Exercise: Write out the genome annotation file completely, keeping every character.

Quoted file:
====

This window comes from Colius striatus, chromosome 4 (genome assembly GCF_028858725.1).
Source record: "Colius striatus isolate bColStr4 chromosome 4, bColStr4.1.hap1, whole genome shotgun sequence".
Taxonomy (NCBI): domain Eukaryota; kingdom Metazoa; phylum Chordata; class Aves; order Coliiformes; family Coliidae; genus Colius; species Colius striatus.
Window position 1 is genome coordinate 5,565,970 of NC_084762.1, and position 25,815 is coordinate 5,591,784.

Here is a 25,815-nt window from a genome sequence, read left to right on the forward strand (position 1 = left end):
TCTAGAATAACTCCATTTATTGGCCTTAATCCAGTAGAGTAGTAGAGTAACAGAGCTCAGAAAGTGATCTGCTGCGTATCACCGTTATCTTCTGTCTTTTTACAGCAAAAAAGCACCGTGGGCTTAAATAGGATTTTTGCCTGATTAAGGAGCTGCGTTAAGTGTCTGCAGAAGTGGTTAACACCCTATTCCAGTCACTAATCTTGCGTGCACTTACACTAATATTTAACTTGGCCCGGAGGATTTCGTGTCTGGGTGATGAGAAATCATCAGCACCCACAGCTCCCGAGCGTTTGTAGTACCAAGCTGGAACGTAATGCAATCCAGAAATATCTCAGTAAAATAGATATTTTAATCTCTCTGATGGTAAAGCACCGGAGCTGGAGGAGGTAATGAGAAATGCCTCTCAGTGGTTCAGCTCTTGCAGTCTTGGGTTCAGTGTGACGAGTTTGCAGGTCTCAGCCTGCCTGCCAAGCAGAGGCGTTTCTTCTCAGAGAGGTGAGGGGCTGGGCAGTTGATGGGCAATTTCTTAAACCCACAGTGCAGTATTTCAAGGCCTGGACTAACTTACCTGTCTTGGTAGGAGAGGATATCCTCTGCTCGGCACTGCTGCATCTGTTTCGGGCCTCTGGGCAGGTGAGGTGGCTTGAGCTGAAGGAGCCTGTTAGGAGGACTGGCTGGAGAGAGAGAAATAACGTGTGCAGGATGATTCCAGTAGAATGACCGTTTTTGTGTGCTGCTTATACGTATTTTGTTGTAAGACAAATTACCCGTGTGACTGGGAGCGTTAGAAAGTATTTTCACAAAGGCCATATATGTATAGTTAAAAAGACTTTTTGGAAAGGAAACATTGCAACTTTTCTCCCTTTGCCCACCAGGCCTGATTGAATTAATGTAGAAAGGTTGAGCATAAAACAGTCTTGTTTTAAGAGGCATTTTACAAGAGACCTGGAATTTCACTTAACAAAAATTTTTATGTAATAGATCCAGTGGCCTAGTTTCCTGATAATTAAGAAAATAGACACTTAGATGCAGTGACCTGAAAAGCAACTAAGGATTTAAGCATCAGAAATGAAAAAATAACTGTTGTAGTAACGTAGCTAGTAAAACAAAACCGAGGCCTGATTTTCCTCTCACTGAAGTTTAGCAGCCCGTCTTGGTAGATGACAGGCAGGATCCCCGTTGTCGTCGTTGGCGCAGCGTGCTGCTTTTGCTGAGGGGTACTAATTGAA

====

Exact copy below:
This window comes from Colius striatus, chromosome 4 (genome assembly GCF_028858725.1).
Source record: "Colius striatus isolate bColStr4 chromosome 4, bColStr4.1.hap1, whole genome shotgun sequence".
Taxonomy (NCBI): domain Eukaryota; kingdom Metazoa; phylum Chordata; class Aves; order Coliiformes; family Coliidae; genus Colius; species Colius striatus.
Window position 1 is genome coordinate 5,565,970 of NC_084762.1, and position 25,815 is coordinate 5,591,784.

Here is a 25,815-nt window from a genome sequence, read left to right on the forward strand (position 1 = left end):
TCTAGAATAACTCCATTTATTGGCCTTAATCCAGTAGAGTAGTAGAGTAACAGAGCTCAGAAAGTGATCTGCTGCGTATCACCGTTATCTTCTGTCTTTTTACAGCAAAAAAGCACCGTGGGCTTAAATAGGATTTTTGCCTGATTAAGGAGCTGCGTTAAGTGTCTGCAGAAGTGGTTAACACCCTATTCCAGTCACTAATCTTGCGTGCACTTACACTAATATTTAACTTGGCCCGGAGGATTTCGTGTCTGGGTGATGAGAAATCATCAGCACCCACAGCTCCCGAGCGTTTGTAGTACCAAGCTGGAACGTAATGCAATCCAGAAATATCTCAGTAAAATAGATATTTTAATCTCTCTGATGGTAAAGCACCGGAGCTGGAGGAGGTAATGAGAAATGCCTCTCAGTGGTTCAGCTCTTGCAGTCTTGGGTTCAGTGTGACGAGTTTGCAGGTCTCAGCCTGCCTGCCAAGCAGAGGCGTTTCTTCTCAGAGAGGTGAGGGGCTGGGCAGTTGATGGGCAATTTCTTAAACCCACAGTGCAGTATTTCAAGGCCTGGACTAACTTACCTGTCTTGGTAGGAGAGGATATCCTCTGCTCGGCACTGCTGCATCTGTTTCGGGCCTCTGGGCAGGTGAGGTGGCTTGAGCTGAAGGAGCCTGTTAGGAGGACTGGCTGGAGAGAGAGAAATAACGTGTGCAGGATGATTCCAGTAGAATGACCGTTTTTGTGTGCTGCTTATACGTATTTTGTTGTAAGACAAATTACCCGTGTGACTGGGAGCGTTAGAAAGTATTTTCACAAAGGCCATATATGTATAGTTAAAAAGACTTTTTGGAAAGGAAACATTGCAACTTTTCTCCCTTTGCCCACCAGGCCTGATTGAATTAATGTAGAAAGGTTGAGCATAAAACAGTCTTGTTTTAAGAGGCATTTTACAAGAGACCTGGAATTTCACTTAACAAAAATTTTTATGTAATAGATCCAGTGGCCTAGTTTCCTGATAATTAAGAAAATAGACACTTAGATGCAGTGACCTGAAAAGCAACTAAGGATTTAAGCATCAGAAATGAAAAAATAACTGTTGTAGTAACGTAGCTAGTAAAACAAAACCGAGGCCTGATTTTCCTCTCACTGAAGTTTAGCAGCCCGTCTTGGTAGATGACAGGCAGGATCCCCGTTGTCGTCGTTGGCGCAGCGTGCTGCTTTTGCTGAGGGGTACTAATTGAA